After some time had passed, the daija awoke. It looked around, and seeing nobody it realized that Masamori had lied. Trembling with rage, the daija returned to the Shiga Highlands. It summoned all of its family, servants, and clan members. All of the spirits of the Shiga Highlands arose and summoned a great storm. Rain the likes of which had never been seen before fell. Ōnuma Lake swelled in size and burst forth, flooding everything around. All of the villages surrounding the lake were annihalated. Houses were knocked down. Fields were flooded and washed away. No humans or animals were able to escape destruction. However, the mountains around the Takanashi Masamori’s castle acted like a shield, and the castle stood firm.

Kuro hime looked down from the castle and watched the torrent wash away wash away the entire region. She heartbroken when she saw the destruction. Realizing that only she had the power to stop the disaster, she left the castle by herself and traveled down to Ōnuma Lake. Kuro hime threw herself into the flood and was never seen again. When the daija realized what had happened, it immediately scattered the storm clouds and caused the flood to recede. Ōnuma Lake shrank back to its original borders.

The daija is still worshiped today as the guardian deity of the Shiga Highlands. There is a small shrine called Daija Jinja located near Ōnuma Lake where the snake is enshrined. Every August, the villagers gather there to perform the Daija Matsuri and remember the story of Kuro hime.



TRANSLATION: this is the Japanese version of its Ainu name, Atkor Kamuy
HABITAT: Uchiura Bay in Hokkaido
DIET: omnivorous; it can swallow ships and whales whole

APPEARANCE: Akkorokamui is a gigantic octopus god which resides in Hokkaido’s Uchiura Bay. When it extends its legs, its body stretches over one hectare in area. It is so big that it can swallow boats and even whales in a single gulp. Its entire body is red. It is so large that when it appears the sea and even the sky reflect its color, turning a deep red.

INTERACTIONS: Any ship foolish enough to sail too close to Akkorokamui will be swallowed whole. Therefore, for generations, locals have stayed away from the water when the sea and sky turn red. Fishermen and sailors who had no choice but to be on the waters would carry scythes with them for protection.

ORIGIN: Akkorokamui comes from Ainu folklore, where it is known as Atkorkamuy. Its name can be translated as “string-holding kamuy.” String-holding likely refers to the octopus’s string-like tentacles, while kamuy is an Ainu term for a divine being—similar to the Japanese term kami. In Ainu folklore, Akkorokamui is both revered and feared as a water deity, specifically as the lord of Uchiura Bay.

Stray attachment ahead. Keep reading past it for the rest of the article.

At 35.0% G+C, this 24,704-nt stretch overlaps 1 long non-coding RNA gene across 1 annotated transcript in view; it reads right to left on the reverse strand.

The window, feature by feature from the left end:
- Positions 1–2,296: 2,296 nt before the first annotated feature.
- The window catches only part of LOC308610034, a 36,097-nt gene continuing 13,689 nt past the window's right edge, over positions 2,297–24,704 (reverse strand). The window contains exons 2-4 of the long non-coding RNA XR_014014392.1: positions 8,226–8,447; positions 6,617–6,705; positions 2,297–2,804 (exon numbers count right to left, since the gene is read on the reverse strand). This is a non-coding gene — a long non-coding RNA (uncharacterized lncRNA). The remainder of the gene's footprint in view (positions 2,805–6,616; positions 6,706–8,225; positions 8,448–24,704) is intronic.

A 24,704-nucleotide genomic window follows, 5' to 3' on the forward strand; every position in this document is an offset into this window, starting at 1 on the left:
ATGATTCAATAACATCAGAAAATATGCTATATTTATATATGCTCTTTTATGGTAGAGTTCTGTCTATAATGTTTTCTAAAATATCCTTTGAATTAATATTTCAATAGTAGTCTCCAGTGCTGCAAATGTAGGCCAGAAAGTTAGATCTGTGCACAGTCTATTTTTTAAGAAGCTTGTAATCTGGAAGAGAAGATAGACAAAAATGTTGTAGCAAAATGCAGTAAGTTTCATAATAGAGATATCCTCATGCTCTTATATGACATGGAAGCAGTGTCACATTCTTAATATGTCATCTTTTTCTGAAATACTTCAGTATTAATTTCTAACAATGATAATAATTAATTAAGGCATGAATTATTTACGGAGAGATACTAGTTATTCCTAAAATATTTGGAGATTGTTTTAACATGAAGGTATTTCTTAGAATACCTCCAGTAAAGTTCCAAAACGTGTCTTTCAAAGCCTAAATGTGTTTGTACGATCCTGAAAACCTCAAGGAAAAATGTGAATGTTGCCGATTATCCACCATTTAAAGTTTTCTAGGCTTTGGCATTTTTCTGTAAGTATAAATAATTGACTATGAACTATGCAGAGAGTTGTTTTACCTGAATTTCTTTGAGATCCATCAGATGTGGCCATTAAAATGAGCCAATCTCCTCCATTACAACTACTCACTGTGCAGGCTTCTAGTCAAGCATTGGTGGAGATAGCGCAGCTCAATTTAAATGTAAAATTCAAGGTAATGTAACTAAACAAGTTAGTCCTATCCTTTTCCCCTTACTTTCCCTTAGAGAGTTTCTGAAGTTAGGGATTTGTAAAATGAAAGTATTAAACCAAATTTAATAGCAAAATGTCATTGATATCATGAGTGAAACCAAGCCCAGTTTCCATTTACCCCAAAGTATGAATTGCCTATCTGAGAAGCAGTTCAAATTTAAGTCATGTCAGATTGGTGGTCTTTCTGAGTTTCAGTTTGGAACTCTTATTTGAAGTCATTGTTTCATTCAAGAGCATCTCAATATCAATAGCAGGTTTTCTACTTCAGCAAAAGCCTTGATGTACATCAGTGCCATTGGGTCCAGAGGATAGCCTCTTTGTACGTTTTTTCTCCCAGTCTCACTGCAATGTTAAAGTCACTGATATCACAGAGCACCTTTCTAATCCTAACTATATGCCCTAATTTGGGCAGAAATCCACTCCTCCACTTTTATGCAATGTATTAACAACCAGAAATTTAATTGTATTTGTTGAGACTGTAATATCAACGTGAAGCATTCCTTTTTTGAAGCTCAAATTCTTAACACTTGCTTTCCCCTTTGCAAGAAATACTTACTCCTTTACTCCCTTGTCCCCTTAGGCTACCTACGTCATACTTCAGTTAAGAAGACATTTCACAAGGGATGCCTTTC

LEGENDS: Long ago, in the mountains near the village of Rebunge, there lived a gigantic spider named Yaushikep. Yaushikep was enormous. His great red body stretched over one hectare in area. One day, Yaushikep descended from the mountains and attacked the people of Rebunge. He shook the earth as he rampaged, destroying everything in his path. The villagers were terrified. They prayed to the gods to save them. The god of the sea, Repun Kamuy, heard their prayers and pulled Yaushikep into the bay. When the great spider was taken into the water, he transformed into a giant octopus, and took over charge of the bay as its god. Ever since then, he has been known as Atkor Kamuy, or Akkorokamui in Japanese.



TRANSLATION: none; this is his name

APPEARANCE: Shōki (also known by the Chinese rendering of his name, Zhong Kui) is a legendary hero and deity from ancient China. He is ugly, with a large, hulking body, a long, flowing beard, and fearsome, piercing eyes. He is usually shown carrying a sword and wearing a court official’s cap. Shōki is known as “the demon queller” for his ability to vanquish, exorcise, and even control oni and other demons. He is so feared by oni that even his image is said to scare them away. The demons he defeats sometimes become his servants. It is said that he commands 80,000 demons.

ORIGIN: Shōki originated in ancient China during the 700’s. His story reached Japan by the late Heian period, and his popularity reached its height during the Edo period. Paintings and statues of him are still used as a good luck charms. His image appears on flags, folding screens, and hanging scrolls. Small statues of him can sometimes be seen on the roofs of older houses in Kyoto as well. Shōki is strongly associated with Boys’ Day, a holiday in May. He is revered as a god of protection from demons and sickness (particularly smallpox, which was believed to be spread by evil spirits), and also as a god of scholarship.

LEGENDS: Shōki lived in Shanxi Province in China during the Tang dynasty. His life’s goal was to become a physician in the court of Emperor Xuanzong. Shōki was a smart and diligent student. He trained hard and passed all of the exams to become a physician. He placed first out of all of the applicants and should have easily received the position. However, Shōki was a very ugly man. When the emperor saw his face, he immediately rejected Shōki’s application even though he was the most qualified for the job.

Shōki was devastated. His dreams shattered, he committed suicide on the steps of the imperial palace. The emperor was moved by Shōki’s dedication. He felt great regret for denying the application of such a talented and brilliant man on account of his looks. The emperor ordered that Shōki should receive a state burial of the highest rank—usually only reserved for royalty—and posthumously awarded him the title “Doctor of Zhongnanshan.”